Three years ago, Brian Rand rescued his dog, Curly, from an animal shelter.
Early Sunday morning, 4-year-old Curly returned the favor.
Rand moved to Beaufort in 2016 after living just south of Philadelphia for about a decade.
During the move, he fell in love with a home in the Waters Edge neighborhood before he even stepped inside.
The street is small, the neighbors friendly, and the house looks out on the marsh.
It’s a true Lowcountry retirement dream.
Soon after moving in, Rand decided to explore Hilton Head Island.
Traffic was a beast, like it is most days during tourist season, and as he was slowly moving along, he saw a sign for an animal shelter.
He immediately turned into the parking lot.
He told the employees he was looking for a smaller dog, around 20 pounds or so. They introduced him to multiple pups, all hyper and running around.
None stood out as “the one.”
As he was walking toward the exit, he noticed a bigger dog sitting in the back of a pen.
“He looked at me, and I looked at him,” Rand said. “Then, that was it. I took him home.”
Rand and Curly, a 70-pound Labrador Chow mix, have been inseparable ever since.
“I never did make it to Hilton Head that day,” Rand laughed.
Nowadays, the duo go for walks on trails or visit the beach.
Rand likes to golf.
Curly, on the other hand, loves to swim in the marsh, especially if a porpoise comes around.
Neighbors refer to Curly as the “mayor of the street,” Rand said, because he runs around visiting different houses to get treats and snacks.
Saturday was no different.
That night when it was time for bed, everything was normal, too.
Rand was deep asleep when he felt something nudging him.
“Curly was banging me with his nose,” he said. “When he does that, I know something’s up.”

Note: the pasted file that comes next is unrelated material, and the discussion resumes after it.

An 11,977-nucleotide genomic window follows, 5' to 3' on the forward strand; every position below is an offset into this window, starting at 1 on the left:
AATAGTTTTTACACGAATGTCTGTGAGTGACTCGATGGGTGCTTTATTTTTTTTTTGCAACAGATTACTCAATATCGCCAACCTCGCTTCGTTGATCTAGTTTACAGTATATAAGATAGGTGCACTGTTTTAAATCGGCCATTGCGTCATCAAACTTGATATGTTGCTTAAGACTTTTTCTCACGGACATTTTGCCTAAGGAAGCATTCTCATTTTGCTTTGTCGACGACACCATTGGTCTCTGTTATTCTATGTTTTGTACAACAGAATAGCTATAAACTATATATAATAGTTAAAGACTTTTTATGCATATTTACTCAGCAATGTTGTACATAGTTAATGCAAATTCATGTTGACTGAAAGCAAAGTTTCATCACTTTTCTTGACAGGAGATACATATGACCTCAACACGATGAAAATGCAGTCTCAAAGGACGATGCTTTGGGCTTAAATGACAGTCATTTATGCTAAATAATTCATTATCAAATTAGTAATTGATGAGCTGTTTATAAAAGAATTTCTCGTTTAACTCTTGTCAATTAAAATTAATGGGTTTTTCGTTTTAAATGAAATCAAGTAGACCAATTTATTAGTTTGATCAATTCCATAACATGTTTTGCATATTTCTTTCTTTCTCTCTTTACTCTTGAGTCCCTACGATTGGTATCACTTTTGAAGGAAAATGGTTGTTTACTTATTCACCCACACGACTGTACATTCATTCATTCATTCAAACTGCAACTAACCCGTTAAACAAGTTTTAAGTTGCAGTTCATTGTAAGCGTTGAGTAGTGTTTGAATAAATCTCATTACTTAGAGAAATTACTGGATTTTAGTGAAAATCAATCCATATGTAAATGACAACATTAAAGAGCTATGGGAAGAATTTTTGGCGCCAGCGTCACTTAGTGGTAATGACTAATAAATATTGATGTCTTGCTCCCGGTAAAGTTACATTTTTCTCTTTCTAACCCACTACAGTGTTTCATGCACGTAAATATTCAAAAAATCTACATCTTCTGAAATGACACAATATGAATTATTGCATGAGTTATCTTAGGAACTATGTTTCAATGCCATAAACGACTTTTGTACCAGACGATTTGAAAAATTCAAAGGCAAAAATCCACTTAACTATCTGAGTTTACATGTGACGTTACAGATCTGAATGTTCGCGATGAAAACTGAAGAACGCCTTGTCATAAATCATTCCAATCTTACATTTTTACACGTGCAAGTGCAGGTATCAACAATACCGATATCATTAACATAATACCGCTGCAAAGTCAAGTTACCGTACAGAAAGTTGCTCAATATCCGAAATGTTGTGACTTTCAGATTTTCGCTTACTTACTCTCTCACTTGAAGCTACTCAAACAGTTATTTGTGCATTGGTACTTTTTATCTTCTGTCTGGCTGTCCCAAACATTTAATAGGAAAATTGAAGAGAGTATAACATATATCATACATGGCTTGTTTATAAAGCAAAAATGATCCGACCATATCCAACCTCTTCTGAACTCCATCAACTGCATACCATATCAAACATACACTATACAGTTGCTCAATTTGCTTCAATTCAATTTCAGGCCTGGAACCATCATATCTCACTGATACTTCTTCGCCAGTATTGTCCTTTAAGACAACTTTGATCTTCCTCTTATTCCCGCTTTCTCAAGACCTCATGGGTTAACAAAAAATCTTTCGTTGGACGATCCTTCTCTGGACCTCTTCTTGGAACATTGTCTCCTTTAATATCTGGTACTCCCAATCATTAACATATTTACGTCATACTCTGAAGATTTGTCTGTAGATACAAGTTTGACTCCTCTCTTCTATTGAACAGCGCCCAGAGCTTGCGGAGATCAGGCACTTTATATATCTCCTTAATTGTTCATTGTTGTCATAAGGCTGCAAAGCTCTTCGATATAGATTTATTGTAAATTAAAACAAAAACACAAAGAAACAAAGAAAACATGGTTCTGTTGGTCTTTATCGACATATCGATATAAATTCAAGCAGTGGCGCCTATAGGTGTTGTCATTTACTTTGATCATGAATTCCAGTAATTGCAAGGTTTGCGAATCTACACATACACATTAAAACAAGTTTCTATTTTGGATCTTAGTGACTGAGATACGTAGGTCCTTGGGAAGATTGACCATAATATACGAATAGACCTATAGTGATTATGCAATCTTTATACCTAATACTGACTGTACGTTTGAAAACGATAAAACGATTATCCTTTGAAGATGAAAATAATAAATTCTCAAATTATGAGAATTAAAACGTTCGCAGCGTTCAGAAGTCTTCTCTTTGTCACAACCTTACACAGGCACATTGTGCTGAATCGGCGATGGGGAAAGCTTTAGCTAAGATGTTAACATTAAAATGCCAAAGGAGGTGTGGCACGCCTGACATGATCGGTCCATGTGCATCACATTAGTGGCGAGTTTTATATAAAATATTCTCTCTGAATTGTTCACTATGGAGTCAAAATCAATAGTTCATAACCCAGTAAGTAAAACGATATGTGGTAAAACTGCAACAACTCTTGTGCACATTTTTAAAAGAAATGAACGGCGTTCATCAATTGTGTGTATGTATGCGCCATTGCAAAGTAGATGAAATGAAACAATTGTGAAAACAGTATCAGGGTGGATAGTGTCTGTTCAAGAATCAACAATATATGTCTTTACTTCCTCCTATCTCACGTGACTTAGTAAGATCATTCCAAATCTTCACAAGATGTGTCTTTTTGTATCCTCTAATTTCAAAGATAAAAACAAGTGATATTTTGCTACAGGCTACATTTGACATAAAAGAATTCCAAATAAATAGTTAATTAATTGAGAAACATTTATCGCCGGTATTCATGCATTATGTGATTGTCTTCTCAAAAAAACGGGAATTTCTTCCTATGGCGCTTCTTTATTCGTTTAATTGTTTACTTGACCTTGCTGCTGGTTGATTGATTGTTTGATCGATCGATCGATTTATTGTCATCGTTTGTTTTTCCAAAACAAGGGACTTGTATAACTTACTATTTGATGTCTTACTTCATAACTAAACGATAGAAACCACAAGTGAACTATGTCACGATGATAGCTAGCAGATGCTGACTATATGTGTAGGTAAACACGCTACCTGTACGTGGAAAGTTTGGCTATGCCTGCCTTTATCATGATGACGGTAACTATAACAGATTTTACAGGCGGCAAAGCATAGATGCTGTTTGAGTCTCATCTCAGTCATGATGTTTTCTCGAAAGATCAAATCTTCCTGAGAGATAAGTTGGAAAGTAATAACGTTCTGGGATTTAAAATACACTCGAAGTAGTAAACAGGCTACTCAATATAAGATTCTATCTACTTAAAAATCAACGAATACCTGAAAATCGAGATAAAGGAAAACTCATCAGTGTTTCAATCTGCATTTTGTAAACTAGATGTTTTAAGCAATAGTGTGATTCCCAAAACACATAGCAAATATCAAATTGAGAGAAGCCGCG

He looked at his phone: 12:58 a.m.
Rand got up, walked into the hallway and saw smoke billowing through the home.
The smoke alarms were chirping and the curtains were aflame.
He and Curly ran outside, and he called 911.
The City of Beaufort/Town of Port Royal Fire Department, Burton Fire District, Beaufort Police, and Beaufort County EMS all responded.
“They had water on that fire within four minutes,” Rand said. “By the time they got there, though, the whole attic was engulfed in flames.”
The fire was extinguished, but the ceilings are gone, and the entire attic is charred.
But, thanks to Curly, the best friends are safe.
“He’s wondering when he’s going to get his medal,” Rand joked.
Now in the recovery process, the two are staying in a nearby hotel.
Rand is also meeting someone new every day: someone with the fire marshal’s office, someone with insurance, someone with a building company. The list goes on and on.
“Crab season is almost over,” Rand said, “so at least I have something else to do.”
Through these frenetic, tough days, Rand has kept his smile and jolly laugh.
It’s all about perspective.
“I went thorough a lot of negative times in Vietnam days,” he explained. He said he served 32 months in Vietnam as a Navy SEAL. “Nothing will ever get worse than those” months, he said.
He’s not sure when he’ll be able to move back to his spot on the marsh, but he knows that’s where he’ll end up.
“I’m rebuilding. There’s no doubt one way or the other,” Rand said. “We’ll get there. But for now, I’m thankful the sun is still shining and we’re still walking around.”